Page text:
The emotionally scarring, horrific, and twisted How I Learned to Drive, is being revived by Second Stage Theatre. On the roads of Maryland, a man, Uncle Peck (Norbert Leo Butz), falls in love with his eleven year old niece-in-law, Li’l Bit (Elizabeth Reaser), and blurs the lines between right and wrong as he gives her driving lessons.

The situation becomes more and more uncomfortable as Uncle Peck acts on his infatuation with Li’l Bit by pressuring her into moonlit car rides and a risqué photography session. Li’l Bit’s narration runs from early childhood to young adulthood in choppy sequences that reflect her inner turmoil, her confusion between what is right and wrong, what is love, and what is pedophilia.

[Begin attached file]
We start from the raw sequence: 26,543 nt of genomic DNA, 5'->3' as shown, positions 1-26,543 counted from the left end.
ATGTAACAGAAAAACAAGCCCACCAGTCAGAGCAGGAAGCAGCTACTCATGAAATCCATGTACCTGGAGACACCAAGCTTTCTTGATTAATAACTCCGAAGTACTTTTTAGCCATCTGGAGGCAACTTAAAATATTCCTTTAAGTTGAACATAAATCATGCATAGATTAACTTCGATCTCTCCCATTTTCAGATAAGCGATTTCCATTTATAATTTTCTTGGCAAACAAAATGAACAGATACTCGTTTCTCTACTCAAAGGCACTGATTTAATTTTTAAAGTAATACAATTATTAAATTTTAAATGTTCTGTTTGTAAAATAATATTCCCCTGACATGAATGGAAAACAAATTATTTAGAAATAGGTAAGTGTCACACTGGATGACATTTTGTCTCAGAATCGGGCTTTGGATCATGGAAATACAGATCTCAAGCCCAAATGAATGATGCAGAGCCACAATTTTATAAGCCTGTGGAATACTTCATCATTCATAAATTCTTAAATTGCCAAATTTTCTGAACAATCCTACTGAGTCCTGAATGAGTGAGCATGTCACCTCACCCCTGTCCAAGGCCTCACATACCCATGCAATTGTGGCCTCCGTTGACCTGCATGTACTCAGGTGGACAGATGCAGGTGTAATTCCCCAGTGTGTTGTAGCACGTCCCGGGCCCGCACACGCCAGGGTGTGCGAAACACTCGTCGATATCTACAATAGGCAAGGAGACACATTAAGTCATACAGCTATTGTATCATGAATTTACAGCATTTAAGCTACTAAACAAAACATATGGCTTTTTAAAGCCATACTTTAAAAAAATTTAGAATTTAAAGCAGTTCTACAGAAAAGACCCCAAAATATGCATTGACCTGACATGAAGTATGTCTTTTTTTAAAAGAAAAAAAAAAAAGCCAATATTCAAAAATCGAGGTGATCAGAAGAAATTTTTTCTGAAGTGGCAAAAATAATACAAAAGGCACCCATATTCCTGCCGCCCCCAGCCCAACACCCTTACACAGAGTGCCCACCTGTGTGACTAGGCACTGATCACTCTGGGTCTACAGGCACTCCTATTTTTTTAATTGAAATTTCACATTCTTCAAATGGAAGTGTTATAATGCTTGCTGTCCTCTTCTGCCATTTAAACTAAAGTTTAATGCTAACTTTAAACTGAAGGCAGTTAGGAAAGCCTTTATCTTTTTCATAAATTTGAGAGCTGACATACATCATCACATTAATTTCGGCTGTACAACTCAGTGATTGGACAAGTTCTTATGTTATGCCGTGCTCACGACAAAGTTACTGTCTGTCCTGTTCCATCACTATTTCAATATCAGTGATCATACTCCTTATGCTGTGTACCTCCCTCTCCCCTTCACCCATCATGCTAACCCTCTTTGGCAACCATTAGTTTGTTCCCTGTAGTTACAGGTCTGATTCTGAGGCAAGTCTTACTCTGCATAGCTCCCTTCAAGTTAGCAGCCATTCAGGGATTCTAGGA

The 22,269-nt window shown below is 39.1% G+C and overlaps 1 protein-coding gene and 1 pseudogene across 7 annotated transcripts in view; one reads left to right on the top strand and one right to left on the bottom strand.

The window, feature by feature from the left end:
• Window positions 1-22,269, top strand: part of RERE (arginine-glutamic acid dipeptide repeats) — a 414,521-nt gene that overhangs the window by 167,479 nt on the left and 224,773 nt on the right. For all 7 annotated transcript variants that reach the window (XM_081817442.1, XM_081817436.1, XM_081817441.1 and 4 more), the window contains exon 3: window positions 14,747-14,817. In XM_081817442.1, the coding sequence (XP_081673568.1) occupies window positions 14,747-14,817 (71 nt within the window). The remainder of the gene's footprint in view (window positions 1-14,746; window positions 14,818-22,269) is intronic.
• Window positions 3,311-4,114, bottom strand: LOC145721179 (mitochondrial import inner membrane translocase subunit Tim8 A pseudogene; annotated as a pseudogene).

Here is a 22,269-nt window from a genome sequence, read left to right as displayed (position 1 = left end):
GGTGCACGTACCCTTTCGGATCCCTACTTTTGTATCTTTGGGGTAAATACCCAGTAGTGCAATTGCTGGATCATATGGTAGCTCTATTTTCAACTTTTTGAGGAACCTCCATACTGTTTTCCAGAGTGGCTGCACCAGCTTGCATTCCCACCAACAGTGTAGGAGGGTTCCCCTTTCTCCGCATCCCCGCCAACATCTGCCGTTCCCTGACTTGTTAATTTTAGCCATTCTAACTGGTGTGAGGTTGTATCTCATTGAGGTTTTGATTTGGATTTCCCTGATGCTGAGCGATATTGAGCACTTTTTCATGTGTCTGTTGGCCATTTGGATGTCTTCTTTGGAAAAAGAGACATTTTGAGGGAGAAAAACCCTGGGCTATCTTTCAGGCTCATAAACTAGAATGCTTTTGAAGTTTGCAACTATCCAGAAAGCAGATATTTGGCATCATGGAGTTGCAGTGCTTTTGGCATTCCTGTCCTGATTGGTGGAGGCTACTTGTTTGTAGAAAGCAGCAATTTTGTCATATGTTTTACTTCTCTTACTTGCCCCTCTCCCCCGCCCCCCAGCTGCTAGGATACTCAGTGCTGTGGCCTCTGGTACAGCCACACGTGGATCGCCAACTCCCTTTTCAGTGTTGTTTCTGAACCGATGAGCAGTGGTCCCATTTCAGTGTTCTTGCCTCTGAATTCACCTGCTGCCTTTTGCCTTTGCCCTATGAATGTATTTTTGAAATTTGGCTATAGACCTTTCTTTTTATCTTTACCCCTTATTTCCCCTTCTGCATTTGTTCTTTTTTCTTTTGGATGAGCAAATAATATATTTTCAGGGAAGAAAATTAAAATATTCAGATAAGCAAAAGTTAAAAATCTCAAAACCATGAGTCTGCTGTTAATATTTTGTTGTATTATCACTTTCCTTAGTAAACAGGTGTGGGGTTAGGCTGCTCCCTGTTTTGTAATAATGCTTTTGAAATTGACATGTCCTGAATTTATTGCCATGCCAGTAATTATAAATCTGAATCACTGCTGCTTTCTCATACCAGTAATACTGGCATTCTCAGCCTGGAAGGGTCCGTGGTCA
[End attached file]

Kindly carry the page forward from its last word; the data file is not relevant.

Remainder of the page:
Butz shines as the uncle who wants to believe his love is “okay,” that he isn’t doing anything wrong. He plays it so well that he entices some pity for his horrifying character. It’s hard to remember that Li’l Bit is only seventeen because Reaser is obviously older, which takes away from the severity of Uncle Pec’s actions. In addition, she maintains an impeccable but unfortunately consistent pouty, whiny, charming, attitude of a young teenager; but without growing and changing Reaser skips over Li’l Bit’s pre-teen awkwardness and college young adult sophistication.

The depth of Paula Vogel playwriting is apparent in the complexity of her characters. By splitting the narrative in non-sequential pieces the audience gets a chance to view Li’l Bit’s relationship with her family and kids at school, and Peck’s description through his wife’s eyes through a wonderful trio of supporting actors, spectacularly directed by Kate Whoriskey.

This play captures and directs attention to important moral issues, often taboo within society. In spite of the bumpy ride, How I Learned to Drive successfully tells a provocative story.